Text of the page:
Last week, we took an in-depth look at kicker Chris Naggar. However, let’s now move on and review his new competition for the Jets’ kicker job - Matt Ammendola, who recently signed for the team.
The 24-year old is listed at 5’9” and 195 pounds and was undrafted out of Oklahoma State in 2020. He has yet to play in an NFL game.
Ammendola was a walk-on at Oklahoma State and he redshirted his first season in 2015. He took over the kickoff duties in 2016, racking up 41 touchbacks. He also made a 53-yard field goal and missed an extra point on his only two attempts.
The following year, he took over placekicking duties as well, making a career-best 79 percent of his field goals and all 70 of his extra points.
In 2018 and 2019, he was taken off kickoff duties and focused on placekicking, earning an honorable mention all-Big 12 selection in each season as he made 36-of-48 field goals and missed just three extra points.
After going undrafted, Ammendola struggled to earn an NFL contract so spent last year working on his accuracy and leg strength. He spent some time with the Panthers earlier on in the offseason before the Jets decided to bring him in as a replacement for the struggling Sam Ficken.
Now let’s break down Ammendola in more detail, divided into categories:
Ammendola failed to hit the 80 percent benchmark you’d ideally like to see from a kicking prospect in any of his three seasons as the Cowboys placekicker, although he was close twice. He only attempted three kicks from beyond 50 yards though.
He was quite streaky at times, opening up by hitting 12 of his first 13 and then all 12 of his first 12 field goals attempts in consecutive seasons before seeing his percentages drop off. He missed five out of six at one point in 2018, but he bounced back from this to make his last three kicks of the season.
Ammendola was generally excellent on extra points as he made 98 percent in his career, including all 70 in 2017. He never missed more than two in a season.
Ammendola wasn’t tested very often in the clutch because Oklahoma State didn’t have many close games in his career and he only had one game winner, on this kick that beat Texas in overtime.
Even that one didn’t actually win the game as the defense still had to stop the Longhorns to ice the win.
The only time he really choked was when he hooked this extra point with the score tied in the fourth quarter of a rivalry game against Oklahoma.
The Cowboys eventually lost by one as they went for a late two-point conversion to win it and failed, rather than having Ammendola kick to send the game into overtime.
Ammendola made two out of three field goals from over 50 yards and has shown he has the leg to make long kicks.
There is some online footage of him making 70-yarders in practice too, so there’s no question he has a strong leg.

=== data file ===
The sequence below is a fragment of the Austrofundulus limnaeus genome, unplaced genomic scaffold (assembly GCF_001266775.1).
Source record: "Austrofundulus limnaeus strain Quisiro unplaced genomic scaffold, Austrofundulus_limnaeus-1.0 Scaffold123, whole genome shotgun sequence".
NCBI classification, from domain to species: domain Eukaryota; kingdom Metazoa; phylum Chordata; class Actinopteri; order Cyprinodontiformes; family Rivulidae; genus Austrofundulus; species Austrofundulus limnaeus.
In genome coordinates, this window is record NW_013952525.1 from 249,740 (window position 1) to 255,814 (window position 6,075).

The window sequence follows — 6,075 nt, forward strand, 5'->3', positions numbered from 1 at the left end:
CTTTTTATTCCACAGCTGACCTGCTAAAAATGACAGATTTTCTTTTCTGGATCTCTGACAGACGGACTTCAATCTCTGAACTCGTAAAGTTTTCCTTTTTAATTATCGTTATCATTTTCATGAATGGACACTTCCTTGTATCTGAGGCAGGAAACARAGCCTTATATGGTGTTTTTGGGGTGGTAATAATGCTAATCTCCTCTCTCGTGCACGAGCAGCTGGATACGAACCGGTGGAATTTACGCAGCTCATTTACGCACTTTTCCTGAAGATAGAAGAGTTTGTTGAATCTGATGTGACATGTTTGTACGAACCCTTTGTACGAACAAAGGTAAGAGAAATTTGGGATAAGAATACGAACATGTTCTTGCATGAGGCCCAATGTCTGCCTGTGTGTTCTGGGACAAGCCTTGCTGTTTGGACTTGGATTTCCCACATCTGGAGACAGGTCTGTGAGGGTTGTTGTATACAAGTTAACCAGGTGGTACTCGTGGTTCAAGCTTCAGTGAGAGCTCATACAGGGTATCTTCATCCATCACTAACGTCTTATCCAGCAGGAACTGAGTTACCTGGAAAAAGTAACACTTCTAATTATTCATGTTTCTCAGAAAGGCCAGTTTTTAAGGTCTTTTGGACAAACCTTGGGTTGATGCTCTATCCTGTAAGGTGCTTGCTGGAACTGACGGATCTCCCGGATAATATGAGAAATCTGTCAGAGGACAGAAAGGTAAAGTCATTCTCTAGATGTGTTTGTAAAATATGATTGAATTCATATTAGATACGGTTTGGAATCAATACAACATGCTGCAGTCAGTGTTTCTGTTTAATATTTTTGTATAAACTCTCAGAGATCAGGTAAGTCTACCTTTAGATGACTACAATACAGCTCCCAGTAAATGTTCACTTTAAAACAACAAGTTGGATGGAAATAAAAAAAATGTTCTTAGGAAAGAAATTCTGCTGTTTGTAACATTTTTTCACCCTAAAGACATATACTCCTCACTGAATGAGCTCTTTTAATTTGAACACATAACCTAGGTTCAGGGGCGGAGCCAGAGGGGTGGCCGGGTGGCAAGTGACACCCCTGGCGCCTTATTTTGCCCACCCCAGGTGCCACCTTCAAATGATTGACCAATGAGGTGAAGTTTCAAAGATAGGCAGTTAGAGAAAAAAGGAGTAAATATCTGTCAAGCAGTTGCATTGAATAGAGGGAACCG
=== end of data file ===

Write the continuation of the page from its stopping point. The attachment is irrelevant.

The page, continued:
Ammendola hasn’t played much in cold weather conditions so New Jersey is likely to be an adjustment for him. He did impress on this 48-yarder into the wind though.
As noted, Ammendola was taken off kickoff duties for his last two seasons but he seemed to do a reasonable job, with Oklahoma State ranking in the top 20 in the nation for opposing starting field position in one of those years.
His touchback percentage was low - under 40 percent. It’s possible that was by design, though.
Ammendola seems to offer more athletically than Naggar, as he has an impressive physique. He even worked out at his pro day with a 29.5-inch vertical, 103-inch broad jump and 10 bench press reps, all of which can probably be classed as pretty good for a kicker.
Unlike Naggar, he’s made some contributions in kick coverage, with five special teams tackles over the two years when he was kicking off. However, he missed the tackle here, leading to a touchdown.
Ammendola is considered to be coachable, determined to improve, disciplined and hard-working. He was obviously a good student at college, because he was a four-time all-Big 12 academic first teamer.
Unlike Naggar, he has never punted.
For the short term at least, the Jets seem content to rely on Brant Boyer coaching up some unknown quantities with growth potential rather than investing anything significant in a proven commodity at this position.
They may be hoping to catch lightning in a bottle and thinking that the team won’t contend for a year or two so it’s worth giving someone unproven a chance to show what they can do.
Alternatively, there is bound to be a few kicker battles going on around the league and the Jets may be able to pick up one of the losers of these battles if neither Naggar nor Ammendola can establish themselves as someone to be relied upon.